Romit Roy Choudhury
ECE and CS, Duke University,
The sudden boom in the smartphone ecosystem has caught various branches of technology unprepared — one of these branches is localization. An escalating number of location-based apps are demanding tailor-made solutions; the futuristic ones are even broadening the core notion of “location”. For instance, the advertisement industry is asking for semantic localization services, wherein the device’s location is expressed as “Starbucks” or “Wal-Mart”. Museums intend to precisely identify the painting a visitor is facing, to be able to offer information about it. Reminder apps are calling for continuous localization even though the phone runs on a limited energy budget. Social apps aim to present walking directions within a shopping mall, so Alice can find a way to reach Bob. Finally, augmented reality apps are aspiring for a technology that localizes visible objects — the ability to look at a distant building through the phone and obtain its location. Clearly, GPS was not envisioned to serve this wide spectrum of application-specific demands. The landscape of localization needs to be reconsidered against the backdrop of emerging constraints and opportunities. This talk will describe our efforts in this direction — the multiple failures, and a recent promise of success.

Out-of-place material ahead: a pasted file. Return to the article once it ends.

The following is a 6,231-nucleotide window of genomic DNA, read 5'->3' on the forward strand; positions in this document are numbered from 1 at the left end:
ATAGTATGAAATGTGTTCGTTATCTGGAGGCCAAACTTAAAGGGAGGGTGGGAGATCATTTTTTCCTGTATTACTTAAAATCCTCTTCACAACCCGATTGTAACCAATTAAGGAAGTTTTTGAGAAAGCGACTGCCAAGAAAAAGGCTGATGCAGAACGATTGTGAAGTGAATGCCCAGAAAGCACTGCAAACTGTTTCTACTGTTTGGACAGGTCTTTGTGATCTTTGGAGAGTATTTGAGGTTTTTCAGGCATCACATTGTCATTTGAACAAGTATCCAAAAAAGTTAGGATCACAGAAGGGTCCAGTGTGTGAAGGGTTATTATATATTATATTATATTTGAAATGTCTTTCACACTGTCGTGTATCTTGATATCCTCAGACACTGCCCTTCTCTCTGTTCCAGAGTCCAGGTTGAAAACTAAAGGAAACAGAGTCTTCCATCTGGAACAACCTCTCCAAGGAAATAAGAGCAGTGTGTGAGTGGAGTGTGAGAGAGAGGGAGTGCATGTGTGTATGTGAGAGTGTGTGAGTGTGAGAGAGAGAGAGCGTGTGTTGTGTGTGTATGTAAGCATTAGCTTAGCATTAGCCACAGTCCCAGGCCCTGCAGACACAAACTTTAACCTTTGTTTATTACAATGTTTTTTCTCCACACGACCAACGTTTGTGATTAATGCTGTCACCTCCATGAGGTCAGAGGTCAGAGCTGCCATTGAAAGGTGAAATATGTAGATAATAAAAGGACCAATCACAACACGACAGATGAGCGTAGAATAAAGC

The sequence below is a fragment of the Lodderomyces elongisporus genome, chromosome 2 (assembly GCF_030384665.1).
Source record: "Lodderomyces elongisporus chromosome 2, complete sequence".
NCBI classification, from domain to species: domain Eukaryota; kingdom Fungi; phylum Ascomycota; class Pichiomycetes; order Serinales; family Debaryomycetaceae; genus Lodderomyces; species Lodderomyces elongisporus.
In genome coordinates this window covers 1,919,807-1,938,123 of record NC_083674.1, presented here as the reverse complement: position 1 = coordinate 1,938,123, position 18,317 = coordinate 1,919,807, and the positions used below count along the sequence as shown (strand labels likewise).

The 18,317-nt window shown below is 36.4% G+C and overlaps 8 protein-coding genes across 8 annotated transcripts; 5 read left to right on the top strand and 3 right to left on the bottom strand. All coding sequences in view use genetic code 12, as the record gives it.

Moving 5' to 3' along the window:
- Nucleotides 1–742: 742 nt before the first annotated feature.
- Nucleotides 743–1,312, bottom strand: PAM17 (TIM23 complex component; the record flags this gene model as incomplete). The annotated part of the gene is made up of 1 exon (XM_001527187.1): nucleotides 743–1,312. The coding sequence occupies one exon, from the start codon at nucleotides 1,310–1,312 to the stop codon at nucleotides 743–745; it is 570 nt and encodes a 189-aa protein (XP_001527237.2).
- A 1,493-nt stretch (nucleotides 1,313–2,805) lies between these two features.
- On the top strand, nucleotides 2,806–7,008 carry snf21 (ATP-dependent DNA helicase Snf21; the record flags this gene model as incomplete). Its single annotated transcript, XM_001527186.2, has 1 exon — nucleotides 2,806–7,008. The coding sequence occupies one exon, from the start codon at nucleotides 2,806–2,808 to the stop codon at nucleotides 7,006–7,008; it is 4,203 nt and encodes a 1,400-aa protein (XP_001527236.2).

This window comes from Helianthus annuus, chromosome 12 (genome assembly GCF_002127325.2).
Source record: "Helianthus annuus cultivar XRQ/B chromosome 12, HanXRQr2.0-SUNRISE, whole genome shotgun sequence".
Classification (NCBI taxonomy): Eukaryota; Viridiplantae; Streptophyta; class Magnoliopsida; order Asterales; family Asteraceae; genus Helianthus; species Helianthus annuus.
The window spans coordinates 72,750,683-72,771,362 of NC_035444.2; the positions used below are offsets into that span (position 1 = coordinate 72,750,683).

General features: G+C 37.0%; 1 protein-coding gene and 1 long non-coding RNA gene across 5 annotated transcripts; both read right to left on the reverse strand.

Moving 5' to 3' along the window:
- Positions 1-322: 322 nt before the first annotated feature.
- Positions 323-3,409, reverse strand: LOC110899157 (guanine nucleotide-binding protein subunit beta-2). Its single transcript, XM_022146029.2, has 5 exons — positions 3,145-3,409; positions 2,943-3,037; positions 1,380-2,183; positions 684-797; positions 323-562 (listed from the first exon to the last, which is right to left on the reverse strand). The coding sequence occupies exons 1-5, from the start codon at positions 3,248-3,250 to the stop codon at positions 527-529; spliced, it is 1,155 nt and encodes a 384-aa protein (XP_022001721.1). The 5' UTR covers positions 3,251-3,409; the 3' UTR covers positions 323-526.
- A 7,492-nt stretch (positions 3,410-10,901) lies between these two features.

Romit Roy Choudhury is an Associate Professor of ECE and CS at Duke University. He joined Duke in Fall 2006, after completing his PhD from UIUC. His research interests are in wireless protocol design mainly at the PHY/MAC layer, and in mobile computing at the application layer. He received the NSF CAREER Award in January 2008. Visit Romit’s Systems Networking Research Group (SyNRG), at http://synrg.ee.duke.edu